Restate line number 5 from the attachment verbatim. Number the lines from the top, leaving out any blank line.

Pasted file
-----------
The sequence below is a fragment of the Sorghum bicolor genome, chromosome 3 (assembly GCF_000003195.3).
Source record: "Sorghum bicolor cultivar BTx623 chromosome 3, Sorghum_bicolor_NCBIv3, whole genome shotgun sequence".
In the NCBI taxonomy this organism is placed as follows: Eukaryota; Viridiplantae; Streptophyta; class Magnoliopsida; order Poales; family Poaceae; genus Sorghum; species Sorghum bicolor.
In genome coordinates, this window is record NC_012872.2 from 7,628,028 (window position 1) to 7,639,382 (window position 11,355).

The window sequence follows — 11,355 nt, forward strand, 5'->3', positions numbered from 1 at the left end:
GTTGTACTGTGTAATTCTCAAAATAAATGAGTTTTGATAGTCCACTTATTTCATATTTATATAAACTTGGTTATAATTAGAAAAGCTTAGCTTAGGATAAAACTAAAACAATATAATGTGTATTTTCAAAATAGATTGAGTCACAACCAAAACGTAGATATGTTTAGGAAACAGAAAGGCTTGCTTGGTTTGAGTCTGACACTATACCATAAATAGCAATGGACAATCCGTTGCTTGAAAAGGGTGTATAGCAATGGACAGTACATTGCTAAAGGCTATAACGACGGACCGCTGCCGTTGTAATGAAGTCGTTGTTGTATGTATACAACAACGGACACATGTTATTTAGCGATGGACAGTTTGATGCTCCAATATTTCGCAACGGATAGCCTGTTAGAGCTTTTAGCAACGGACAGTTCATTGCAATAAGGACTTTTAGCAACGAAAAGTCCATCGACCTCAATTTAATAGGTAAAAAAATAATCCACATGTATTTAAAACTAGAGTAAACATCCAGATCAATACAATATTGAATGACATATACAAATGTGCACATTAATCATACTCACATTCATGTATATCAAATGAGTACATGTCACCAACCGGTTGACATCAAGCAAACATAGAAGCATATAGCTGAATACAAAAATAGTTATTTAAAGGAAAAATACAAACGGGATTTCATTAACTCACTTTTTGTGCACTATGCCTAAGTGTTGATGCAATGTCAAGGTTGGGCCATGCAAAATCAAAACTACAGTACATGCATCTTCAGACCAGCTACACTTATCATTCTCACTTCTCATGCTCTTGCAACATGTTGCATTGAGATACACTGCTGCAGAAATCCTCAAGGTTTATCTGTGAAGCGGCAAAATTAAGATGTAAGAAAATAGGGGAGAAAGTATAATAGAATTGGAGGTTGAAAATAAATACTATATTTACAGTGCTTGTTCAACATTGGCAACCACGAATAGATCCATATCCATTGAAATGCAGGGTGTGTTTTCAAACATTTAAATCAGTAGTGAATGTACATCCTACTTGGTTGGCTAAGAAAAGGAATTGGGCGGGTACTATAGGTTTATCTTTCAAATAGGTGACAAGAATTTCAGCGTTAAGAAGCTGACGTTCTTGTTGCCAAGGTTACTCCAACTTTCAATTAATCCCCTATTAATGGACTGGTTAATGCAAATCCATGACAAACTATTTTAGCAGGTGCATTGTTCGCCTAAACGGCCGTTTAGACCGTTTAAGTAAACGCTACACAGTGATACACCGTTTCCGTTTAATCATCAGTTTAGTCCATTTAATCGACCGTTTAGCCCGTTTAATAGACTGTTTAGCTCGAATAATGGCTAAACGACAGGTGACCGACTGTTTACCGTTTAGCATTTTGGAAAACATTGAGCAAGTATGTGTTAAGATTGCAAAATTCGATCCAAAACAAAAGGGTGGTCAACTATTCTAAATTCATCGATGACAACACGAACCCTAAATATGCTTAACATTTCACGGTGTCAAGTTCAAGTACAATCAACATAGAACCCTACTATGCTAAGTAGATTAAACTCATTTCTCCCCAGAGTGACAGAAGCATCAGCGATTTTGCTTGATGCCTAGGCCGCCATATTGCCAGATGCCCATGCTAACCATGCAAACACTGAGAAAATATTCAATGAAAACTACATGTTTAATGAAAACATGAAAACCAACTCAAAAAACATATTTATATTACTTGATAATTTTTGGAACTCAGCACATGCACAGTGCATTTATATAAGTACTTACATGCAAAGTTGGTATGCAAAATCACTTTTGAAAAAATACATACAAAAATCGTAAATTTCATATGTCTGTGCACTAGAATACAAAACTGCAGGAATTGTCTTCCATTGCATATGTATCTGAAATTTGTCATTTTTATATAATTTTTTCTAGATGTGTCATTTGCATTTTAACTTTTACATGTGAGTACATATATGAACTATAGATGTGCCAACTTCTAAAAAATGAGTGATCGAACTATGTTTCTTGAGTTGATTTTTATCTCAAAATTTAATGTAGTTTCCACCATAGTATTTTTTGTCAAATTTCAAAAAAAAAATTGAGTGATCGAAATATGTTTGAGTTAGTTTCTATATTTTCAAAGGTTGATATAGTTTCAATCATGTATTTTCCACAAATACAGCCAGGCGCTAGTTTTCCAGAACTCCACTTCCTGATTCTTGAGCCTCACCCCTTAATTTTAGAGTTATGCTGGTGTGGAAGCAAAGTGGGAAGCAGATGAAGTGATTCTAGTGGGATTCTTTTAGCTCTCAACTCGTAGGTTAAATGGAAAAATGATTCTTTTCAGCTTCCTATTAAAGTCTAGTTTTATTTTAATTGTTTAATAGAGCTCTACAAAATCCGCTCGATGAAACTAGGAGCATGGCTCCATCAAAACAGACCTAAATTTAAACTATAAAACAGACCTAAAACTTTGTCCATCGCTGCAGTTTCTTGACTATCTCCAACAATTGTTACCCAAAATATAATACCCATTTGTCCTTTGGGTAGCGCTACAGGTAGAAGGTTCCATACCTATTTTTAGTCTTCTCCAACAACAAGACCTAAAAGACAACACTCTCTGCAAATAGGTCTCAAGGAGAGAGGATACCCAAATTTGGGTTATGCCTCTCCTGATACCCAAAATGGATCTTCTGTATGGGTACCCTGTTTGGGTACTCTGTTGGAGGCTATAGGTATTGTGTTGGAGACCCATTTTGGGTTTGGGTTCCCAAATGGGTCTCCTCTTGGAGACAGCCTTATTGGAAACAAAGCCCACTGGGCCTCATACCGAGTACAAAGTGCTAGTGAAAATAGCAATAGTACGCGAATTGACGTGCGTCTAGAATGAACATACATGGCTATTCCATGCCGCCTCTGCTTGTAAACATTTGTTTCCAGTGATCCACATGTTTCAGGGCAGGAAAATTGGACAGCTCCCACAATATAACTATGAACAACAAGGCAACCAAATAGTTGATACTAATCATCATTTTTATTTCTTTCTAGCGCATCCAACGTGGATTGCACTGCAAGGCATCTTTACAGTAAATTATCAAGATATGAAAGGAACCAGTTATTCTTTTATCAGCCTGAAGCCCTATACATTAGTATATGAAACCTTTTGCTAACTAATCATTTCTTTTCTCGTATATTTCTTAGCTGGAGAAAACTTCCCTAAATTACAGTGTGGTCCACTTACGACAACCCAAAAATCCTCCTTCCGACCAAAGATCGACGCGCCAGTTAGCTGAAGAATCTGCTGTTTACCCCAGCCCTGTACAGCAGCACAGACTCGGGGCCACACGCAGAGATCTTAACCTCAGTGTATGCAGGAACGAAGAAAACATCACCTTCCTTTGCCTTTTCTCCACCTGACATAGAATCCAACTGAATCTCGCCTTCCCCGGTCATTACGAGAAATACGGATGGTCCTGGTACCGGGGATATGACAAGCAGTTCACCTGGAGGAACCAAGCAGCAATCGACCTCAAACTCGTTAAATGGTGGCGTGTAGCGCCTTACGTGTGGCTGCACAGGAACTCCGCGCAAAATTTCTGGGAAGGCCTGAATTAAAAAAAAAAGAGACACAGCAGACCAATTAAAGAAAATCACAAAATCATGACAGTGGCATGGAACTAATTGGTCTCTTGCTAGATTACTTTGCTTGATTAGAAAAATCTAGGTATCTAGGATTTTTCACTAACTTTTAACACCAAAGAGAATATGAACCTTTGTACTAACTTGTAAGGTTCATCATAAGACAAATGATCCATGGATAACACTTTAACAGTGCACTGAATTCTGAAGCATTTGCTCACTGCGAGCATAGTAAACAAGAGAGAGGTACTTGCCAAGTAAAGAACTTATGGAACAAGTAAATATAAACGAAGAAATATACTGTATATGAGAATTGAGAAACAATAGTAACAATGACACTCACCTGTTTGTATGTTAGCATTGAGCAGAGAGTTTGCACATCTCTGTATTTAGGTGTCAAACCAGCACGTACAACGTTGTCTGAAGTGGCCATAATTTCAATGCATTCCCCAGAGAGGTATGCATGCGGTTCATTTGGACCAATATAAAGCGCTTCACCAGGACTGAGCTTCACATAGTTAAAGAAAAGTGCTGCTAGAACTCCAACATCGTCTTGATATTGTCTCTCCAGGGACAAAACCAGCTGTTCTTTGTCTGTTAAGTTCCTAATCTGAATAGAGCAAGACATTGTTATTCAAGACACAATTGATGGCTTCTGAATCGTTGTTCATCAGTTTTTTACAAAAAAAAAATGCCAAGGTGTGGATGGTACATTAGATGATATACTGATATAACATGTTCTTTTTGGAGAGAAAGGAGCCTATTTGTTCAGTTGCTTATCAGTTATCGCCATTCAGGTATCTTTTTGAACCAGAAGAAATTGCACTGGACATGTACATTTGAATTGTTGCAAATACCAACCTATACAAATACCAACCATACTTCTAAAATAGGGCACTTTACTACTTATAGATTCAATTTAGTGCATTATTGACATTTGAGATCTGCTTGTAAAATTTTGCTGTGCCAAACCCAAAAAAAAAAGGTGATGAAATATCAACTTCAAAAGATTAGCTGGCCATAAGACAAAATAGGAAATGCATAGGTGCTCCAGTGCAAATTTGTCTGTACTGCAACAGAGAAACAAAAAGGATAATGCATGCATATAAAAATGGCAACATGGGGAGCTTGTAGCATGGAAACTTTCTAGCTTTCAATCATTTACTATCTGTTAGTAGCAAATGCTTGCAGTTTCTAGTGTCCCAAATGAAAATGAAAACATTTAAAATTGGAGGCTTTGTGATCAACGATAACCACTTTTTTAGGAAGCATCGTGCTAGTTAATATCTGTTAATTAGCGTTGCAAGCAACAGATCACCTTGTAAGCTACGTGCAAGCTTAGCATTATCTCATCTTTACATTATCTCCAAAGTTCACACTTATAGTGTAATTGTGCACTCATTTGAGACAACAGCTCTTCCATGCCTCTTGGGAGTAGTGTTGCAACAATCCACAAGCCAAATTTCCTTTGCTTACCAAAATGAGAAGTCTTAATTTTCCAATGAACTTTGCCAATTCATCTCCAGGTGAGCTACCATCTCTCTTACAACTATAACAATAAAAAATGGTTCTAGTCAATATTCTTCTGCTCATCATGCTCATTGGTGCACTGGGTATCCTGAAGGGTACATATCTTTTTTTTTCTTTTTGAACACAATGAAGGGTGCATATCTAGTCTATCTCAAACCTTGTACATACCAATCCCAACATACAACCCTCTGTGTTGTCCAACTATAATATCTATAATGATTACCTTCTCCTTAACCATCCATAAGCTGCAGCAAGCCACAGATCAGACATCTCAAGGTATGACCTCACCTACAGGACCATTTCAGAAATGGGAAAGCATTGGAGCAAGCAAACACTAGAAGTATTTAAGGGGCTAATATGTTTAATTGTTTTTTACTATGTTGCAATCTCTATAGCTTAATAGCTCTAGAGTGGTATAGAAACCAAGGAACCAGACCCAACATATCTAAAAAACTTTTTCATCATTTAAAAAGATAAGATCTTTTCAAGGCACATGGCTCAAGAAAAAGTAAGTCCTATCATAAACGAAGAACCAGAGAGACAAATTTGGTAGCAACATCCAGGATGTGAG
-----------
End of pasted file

The window sequence follows — 11,355 nt, forward strand, 5'->3', positions numbered from 1 at the left end: